“Flouro is invisible and I like the way it sinks and doesn’t vibrate in water,” he said. “The braid allows for ease and accuracy in casting.”

Paille uses a 7.3-foot Duckett Green Ghost medium-heavy rod paired with a Tournament Lew’s reel (8.3-9 gear ratio).

Paul Paille horses in this big bass after its first attempt at shaking the hook.

Boat launch basics

When fishing boat launches, Paille thoroughly covers each feature of the launch.

“I like to start out making long casts to the points of the docks,” he said. “I know a few sac-a-lait fishermen who fish from land and drop Christmas trees at the end of the dock. This provides a brush pile to attract bait fish, which attracts bass.”

As Paille nears the launch he switches gears. 

“As I get closer I use a pull-up and drop-down technique, then a swim-and-switch technique as I make parallel casts along the docks,” Paille said. 

Starting the day off right! This 5-pounder was caught near the Mentre Boat Launch in Covington.

When fishing back-down concrete ramps, Coach targets two areas: the end of the slab and the washout hole.

“I like to make two flips down the middle of the launch to the edge of the concrete and then work the bait into the washout hole,” he said. “Think about how many boats are driven up onto their trailers. When that engine is gunned, it creates a hole in the middle of the backdown alley.”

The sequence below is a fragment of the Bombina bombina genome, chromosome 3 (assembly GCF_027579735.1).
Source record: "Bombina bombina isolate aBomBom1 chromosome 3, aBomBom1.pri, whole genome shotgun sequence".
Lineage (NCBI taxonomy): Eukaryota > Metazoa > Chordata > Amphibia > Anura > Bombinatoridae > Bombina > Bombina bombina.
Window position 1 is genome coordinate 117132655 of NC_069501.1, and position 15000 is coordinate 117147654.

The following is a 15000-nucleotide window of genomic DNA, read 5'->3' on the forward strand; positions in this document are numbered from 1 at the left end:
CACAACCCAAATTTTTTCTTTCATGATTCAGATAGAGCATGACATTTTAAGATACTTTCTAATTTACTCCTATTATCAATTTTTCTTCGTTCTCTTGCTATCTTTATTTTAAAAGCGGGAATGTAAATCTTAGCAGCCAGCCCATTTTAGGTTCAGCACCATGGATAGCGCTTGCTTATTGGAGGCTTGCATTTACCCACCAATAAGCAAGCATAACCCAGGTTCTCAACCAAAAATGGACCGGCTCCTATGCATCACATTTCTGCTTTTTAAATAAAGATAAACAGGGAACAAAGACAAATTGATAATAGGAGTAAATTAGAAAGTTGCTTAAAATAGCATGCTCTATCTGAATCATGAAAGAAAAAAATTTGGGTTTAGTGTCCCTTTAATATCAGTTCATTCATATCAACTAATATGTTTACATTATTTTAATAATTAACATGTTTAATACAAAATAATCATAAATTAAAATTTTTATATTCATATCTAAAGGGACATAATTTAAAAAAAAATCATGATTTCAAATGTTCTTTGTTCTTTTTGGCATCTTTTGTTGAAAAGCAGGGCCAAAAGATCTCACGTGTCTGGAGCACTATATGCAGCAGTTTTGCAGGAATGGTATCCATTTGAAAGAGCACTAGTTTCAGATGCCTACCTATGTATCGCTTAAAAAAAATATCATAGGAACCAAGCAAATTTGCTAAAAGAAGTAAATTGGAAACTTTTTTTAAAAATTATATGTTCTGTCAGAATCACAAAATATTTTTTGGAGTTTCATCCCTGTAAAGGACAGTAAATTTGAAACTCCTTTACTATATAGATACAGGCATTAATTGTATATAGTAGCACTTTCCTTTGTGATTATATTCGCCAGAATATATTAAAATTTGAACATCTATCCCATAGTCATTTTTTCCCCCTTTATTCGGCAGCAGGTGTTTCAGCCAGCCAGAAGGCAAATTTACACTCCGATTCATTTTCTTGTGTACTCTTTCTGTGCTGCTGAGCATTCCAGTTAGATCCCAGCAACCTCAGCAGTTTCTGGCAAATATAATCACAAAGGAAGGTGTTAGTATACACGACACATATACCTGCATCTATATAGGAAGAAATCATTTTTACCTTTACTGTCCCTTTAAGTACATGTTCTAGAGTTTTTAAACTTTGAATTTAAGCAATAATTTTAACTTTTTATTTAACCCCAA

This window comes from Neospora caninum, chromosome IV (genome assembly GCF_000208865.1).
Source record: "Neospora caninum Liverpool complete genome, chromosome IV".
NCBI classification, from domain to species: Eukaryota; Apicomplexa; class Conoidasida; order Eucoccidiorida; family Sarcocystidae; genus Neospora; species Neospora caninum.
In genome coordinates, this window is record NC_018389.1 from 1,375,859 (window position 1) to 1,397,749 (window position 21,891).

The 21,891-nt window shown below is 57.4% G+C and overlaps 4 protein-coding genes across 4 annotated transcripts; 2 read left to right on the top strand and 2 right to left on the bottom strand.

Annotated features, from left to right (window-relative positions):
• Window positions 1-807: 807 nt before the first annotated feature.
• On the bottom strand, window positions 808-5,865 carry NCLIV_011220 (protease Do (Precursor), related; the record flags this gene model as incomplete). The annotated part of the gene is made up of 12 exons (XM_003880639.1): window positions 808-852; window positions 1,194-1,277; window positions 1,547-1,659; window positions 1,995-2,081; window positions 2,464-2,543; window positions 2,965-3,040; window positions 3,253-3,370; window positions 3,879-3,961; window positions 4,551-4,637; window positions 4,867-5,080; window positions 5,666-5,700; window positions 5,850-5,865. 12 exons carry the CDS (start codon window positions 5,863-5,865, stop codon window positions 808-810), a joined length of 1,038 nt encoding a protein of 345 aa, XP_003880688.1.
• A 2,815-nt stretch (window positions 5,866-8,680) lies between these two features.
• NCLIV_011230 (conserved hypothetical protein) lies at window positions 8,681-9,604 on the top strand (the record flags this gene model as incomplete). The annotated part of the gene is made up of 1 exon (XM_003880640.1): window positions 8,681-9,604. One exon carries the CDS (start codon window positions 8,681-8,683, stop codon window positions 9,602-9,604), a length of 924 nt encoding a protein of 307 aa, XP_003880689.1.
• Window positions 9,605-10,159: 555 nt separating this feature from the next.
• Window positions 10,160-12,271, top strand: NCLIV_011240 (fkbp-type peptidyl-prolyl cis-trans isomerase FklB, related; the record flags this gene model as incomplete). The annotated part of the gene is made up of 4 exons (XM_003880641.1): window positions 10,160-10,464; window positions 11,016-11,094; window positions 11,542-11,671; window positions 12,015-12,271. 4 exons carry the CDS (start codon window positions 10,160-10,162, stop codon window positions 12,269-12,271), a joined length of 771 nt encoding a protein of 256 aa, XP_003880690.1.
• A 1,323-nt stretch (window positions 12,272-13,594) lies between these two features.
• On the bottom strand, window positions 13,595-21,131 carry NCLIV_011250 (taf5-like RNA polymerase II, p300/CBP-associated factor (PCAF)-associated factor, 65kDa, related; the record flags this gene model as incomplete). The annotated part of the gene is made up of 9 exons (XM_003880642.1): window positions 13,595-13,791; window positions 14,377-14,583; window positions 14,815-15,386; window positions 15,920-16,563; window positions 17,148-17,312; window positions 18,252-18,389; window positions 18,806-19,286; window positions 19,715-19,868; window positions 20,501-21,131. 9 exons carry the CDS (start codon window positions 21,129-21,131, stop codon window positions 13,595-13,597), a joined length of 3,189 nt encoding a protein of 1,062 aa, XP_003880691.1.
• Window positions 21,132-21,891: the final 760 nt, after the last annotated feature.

After working the bottom, Paille changes things up.

“Before I’m finished with the launch I’ll make casts parallel with the dock using a buzzbait and a crankbait,” he said.

During the early morning hours, Paille leans more on the buzzbait because bass are more likely to strike topwater during those times.

Since incorporating boat launches into his fishing routine, Paille has won numerous local tournaments. He recommends putting in the time during the winter months to scope out the launch.

“I like to learn what’s under the water in late winter when the north wind blows all the water out exposing hidden structure,” he said. “I take pictures and study where the best ambush spots are.”

As the spawn continues in April, these launches provide lots of shallow water options and the hard bottoms that bass are searching for when the weather warms. So next time you put the boat in the water, think twice before you make that long run looking for bass; what you’re looking for may be right underneath your feet!